CARTA: Male Aggression and Violence in Human Evolution – Richard Wrangham: Parallel Evolution of Humanity and Savagery
Date: 8/1/2014; 20 minutes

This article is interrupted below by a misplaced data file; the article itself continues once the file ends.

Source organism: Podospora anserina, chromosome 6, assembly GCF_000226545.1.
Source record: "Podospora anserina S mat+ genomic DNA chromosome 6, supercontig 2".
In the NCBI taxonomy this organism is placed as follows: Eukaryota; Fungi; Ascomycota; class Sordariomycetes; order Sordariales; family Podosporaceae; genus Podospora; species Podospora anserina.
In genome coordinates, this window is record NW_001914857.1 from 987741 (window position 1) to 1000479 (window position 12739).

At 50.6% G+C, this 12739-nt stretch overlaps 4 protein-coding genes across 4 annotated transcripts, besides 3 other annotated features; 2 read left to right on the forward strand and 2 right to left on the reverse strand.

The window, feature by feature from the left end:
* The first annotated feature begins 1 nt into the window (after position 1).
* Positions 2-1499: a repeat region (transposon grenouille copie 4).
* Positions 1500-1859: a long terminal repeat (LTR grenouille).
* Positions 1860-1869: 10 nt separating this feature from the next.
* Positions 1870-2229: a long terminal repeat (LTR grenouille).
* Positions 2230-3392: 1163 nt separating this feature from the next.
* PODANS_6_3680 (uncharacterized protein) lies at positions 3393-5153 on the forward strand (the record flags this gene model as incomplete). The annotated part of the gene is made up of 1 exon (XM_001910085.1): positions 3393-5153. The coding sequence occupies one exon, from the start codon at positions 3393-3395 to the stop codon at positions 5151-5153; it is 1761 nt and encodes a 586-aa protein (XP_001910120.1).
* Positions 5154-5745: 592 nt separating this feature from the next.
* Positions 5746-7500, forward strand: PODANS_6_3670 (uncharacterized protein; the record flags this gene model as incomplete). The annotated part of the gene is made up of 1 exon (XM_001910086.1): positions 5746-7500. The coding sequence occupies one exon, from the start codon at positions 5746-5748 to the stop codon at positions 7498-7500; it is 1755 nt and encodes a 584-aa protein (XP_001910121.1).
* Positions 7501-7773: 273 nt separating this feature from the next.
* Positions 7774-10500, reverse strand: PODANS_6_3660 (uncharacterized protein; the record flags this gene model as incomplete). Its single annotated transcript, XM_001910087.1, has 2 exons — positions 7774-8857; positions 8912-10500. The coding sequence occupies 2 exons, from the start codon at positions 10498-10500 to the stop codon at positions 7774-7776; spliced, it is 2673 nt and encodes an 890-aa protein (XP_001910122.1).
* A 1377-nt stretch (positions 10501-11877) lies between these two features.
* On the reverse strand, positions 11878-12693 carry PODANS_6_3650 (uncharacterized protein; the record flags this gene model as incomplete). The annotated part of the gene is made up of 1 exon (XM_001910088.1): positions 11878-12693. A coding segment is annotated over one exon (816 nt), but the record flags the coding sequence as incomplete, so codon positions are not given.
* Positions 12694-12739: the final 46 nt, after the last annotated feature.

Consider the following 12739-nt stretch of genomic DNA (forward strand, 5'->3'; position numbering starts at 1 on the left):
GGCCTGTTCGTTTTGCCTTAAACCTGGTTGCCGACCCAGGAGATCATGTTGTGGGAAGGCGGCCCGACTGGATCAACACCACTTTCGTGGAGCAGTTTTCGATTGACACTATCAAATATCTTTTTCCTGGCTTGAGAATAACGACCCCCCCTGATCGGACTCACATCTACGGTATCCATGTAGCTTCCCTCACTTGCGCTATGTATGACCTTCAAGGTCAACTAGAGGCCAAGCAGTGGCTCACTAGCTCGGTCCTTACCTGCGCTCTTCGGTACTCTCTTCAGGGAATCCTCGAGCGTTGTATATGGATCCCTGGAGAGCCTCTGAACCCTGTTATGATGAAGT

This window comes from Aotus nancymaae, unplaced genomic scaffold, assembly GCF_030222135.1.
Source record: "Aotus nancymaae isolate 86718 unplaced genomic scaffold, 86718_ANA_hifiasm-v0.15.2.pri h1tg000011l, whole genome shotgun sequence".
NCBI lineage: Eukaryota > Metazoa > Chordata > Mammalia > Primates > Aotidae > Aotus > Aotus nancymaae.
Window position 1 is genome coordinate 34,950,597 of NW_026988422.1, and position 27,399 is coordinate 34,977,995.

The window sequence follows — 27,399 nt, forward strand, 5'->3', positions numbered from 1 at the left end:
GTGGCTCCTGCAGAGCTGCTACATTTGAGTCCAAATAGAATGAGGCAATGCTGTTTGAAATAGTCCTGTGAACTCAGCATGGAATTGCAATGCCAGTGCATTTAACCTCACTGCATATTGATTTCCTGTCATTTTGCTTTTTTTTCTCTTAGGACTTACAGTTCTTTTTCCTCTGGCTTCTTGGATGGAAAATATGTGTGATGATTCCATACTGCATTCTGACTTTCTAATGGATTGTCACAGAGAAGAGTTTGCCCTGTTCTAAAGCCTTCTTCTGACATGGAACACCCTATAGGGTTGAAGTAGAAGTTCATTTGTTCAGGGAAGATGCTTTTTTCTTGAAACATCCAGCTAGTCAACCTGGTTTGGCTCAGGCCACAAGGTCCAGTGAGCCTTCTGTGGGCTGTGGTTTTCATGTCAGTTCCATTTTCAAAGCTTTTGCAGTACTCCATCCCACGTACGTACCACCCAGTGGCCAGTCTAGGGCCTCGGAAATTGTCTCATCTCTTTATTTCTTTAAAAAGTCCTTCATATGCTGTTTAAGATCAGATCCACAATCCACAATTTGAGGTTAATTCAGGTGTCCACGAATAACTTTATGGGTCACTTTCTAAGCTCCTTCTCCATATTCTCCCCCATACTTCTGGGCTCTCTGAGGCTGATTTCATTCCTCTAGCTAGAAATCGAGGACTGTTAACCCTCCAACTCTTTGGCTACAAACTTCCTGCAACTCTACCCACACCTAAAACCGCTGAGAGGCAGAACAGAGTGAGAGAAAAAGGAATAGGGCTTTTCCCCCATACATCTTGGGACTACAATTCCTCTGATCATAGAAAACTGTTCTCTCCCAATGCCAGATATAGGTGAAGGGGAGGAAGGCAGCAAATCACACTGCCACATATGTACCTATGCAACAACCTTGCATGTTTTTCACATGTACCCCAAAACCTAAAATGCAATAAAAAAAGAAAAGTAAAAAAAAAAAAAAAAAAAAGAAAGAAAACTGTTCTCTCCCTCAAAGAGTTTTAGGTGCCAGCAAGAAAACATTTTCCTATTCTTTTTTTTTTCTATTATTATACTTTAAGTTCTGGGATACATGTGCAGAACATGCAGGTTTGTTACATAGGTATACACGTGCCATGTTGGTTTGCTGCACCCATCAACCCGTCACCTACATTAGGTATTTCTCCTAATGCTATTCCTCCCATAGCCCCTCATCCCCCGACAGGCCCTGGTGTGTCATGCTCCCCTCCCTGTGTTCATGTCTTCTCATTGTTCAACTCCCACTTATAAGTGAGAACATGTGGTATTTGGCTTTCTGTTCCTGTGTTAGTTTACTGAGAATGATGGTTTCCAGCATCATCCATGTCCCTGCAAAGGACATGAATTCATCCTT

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Human male violence is paradoxical. On the one hand, within social groups there is a strong tendency for avoidance of direct conflicts such that confrontations between angry individuals or groups normally end without serious harm. On the other hand, our species has a consistent history of intense deliberate violence, ranging from planned homicides and low-level and long-lasting warfare among nomadic hunter-gatherers to massive intermittent conflicts among states. Richard Wrangham (Harvard Univ) shows that the combination of aggression styles is better understood as being due to two neurobiologically distinct patterns that have been subject to contrasting selective regimes. He concludes that the combination of these two styles of aggression makes humans well adapted for both war and avoidance of war. Recorded on 05/16/2014. (#28354)

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